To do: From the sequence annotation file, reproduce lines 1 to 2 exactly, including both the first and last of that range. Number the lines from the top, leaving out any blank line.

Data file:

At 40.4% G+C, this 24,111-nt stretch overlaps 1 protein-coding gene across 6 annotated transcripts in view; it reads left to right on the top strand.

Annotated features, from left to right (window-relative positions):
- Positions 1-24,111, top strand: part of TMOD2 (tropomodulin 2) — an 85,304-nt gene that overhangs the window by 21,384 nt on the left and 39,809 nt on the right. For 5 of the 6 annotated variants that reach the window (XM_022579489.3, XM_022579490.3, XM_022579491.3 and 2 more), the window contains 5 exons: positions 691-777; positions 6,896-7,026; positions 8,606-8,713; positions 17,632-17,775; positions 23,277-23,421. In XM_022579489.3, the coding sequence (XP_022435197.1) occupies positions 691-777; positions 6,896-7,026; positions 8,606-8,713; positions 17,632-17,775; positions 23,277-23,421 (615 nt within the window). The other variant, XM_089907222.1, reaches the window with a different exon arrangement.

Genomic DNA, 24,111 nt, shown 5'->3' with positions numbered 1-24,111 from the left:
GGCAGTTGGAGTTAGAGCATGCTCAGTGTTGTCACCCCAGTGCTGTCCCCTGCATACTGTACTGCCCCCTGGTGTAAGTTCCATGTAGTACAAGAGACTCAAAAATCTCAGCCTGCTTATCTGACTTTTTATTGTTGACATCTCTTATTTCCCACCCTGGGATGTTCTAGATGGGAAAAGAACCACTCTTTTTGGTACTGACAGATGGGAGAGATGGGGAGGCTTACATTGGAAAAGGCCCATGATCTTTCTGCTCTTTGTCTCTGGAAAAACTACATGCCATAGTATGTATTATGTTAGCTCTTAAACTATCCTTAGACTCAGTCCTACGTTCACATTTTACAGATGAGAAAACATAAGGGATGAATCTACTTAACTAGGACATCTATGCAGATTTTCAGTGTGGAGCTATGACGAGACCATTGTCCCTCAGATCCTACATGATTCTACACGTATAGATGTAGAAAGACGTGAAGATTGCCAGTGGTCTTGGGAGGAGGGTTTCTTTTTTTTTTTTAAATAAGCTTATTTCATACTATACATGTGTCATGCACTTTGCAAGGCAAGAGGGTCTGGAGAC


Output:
At 40.4% G+C, this 24,111-nt stretch overlaps 1 protein-coding gene across 6 annotated transcripts in view; it reads left to right on the top strand.

Annotated features, from left to right (window-relative positions):